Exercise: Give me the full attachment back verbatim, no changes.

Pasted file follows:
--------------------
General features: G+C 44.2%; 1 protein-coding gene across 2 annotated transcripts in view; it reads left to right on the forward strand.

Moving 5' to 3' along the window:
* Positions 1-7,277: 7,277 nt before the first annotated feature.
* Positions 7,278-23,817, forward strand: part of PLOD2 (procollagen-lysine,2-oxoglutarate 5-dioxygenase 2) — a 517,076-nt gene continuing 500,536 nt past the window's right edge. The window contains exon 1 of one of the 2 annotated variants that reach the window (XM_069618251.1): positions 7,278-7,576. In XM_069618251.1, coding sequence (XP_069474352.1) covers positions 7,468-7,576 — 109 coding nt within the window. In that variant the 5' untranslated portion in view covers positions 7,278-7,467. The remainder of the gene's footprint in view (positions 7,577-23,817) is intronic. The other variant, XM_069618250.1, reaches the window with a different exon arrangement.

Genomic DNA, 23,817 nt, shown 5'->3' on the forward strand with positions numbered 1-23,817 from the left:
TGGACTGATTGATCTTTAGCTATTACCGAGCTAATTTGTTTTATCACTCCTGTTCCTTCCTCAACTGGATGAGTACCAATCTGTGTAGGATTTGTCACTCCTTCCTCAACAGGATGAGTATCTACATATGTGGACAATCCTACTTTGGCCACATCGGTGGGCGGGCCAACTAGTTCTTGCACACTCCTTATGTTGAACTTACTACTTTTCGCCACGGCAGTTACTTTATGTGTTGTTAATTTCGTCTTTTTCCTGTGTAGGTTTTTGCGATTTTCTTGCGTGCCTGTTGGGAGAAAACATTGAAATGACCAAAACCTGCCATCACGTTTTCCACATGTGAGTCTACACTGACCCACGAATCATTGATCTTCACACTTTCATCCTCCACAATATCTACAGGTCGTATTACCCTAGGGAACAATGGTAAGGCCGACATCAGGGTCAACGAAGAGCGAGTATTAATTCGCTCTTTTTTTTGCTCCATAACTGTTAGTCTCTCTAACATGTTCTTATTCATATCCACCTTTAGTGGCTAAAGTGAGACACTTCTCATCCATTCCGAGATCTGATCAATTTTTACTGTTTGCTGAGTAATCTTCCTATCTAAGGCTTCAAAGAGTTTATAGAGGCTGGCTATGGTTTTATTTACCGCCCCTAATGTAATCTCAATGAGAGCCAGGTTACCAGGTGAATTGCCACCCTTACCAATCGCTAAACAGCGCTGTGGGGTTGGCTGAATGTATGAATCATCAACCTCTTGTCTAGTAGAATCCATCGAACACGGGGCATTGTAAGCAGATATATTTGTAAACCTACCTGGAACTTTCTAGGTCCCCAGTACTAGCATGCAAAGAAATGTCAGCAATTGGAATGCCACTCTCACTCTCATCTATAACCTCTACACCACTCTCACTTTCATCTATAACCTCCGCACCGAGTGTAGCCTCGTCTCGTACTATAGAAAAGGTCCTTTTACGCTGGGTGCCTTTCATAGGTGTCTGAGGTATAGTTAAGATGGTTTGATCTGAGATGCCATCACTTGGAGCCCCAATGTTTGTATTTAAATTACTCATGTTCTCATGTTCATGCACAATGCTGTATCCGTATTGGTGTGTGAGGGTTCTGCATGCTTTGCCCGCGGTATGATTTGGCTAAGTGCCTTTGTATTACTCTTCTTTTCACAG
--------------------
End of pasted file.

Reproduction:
General features: G+C 44.2%; 1 protein-coding gene across 2 annotated transcripts in view; it reads left to right on the forward strand.

Moving 5' to 3' along the window:
* Positions 1-7,277: 7,277 nt before the first annotated feature.
* Positions 7,278-23,817, forward strand: part of PLOD2 (procollagen-lysine,2-oxoglutarate 5-dioxygenase 2) — a 517,076-nt gene continuing 500,536 nt past the window's right edge. The window contains exon 1 of one of the 2 annotated variants that reach the window (XM_069618251.1): positions 7,278-7,576. In XM_069618251.1, coding sequence (XP_069474352.1) covers positions 7,468-7,576 — 109 coding nt within the window. In that variant the 5' untranslated portion in view covers positions 7,278-7,467. The remainder of the gene's footprint in view (positions 7,577-23,817) is intronic. The other variant, XM_069618250.1, reaches the window with a different exon arrangement.

Genomic DNA, 23,817 nt, shown 5'->3' on the forward strand with positions numbered 1-23,817 from the left:
TGGACTGATTGATCTTTAGCTATTACCGAGCTAATTTGTTTTATCACTCCTGTTCCTTCCTCAACTGGATGAGTACCAATCTGTGTAGGATTTGTCACTCCTTCCTCAACAGGATGAGTATCTACATATGTGGACAATCCTACTTTGGCCACATCGGTGGGCGGGCCAACTAGTTCTTGCACACTCCTTATGTTGAACTTACTACTTTTCGCCACGGCAGTTACTTTATGTGTTGTTAATTTCGTCTTTTTCCTGTGTAGGTTTTTGCGATTTTCTTGCGTGCCTGTTGGGAGAAAACATTGAAATGACCAAAACCTGCCATCACGTTTTCCACATGTGAGTCTACACTGACCCACGAATCATTGATCTTCACACTTTCATCCTCCACAATATCTACAGGTCGTATTACCCTAGGGAACAATGGTAAGGCCGACATCAGGGTCAACGAAGAGCGAGTATTAATTCGCTCTTTTTTTTGCTCCATAACTGTTAGTCTCTCTAACATGTTCTTATTCATATCCACCTTTAGTGGCTAAAGTGAGACACTTCTCATCCATTCCGAGATCTGATCAATTTTTACTGTTTGCTGAGTAATCTTCCTATCTAAGGCTTCAAAGAGTTTATAGAGGCTGGCTATGGTTTTATTTACCGCCCCTAATGTAATCTCAATGAGAGCCAGGTTACCAGGTGAATTGCCACCCTTACCAATCGCTAAACAGCGCTGTGGGGTTGGCTGAATGTATGAATCATCAACCTCTTGTCTAGTAGAATCCATCGAACACGGGGCATTGTAAGCAGATATATTTGTAAACCTACCTGGAACTTTCTAGGTCCCCAGTACTAGCATGCAAAGAAATGTCAGCAATTGGAATGCCACTCTCACTCTCATCTATAACCTCTACACCACTCTCACTTTCATCTATAACCTCCGCACCGAGTGTAGCCTCGTCTCGTACTATAGAAAAGGTCCTTTTACGCTGGGTGCCTTTCATAGGTGTCTGAGGTATAGTTAAGATGGTTTGATCTGAGATGCCATCACTTGGAGCCCCAATGTTTGTATTTAAATTACTCATGTTCTCATGTTCATGCACAATGCTGTATCCGTATTGGTGTGTGAGGGTTCTGCATGCTTTGCCCGCGGTATGATTTGGCTAAGTGCCTTTGTATTACTCTTCTTTTCACAG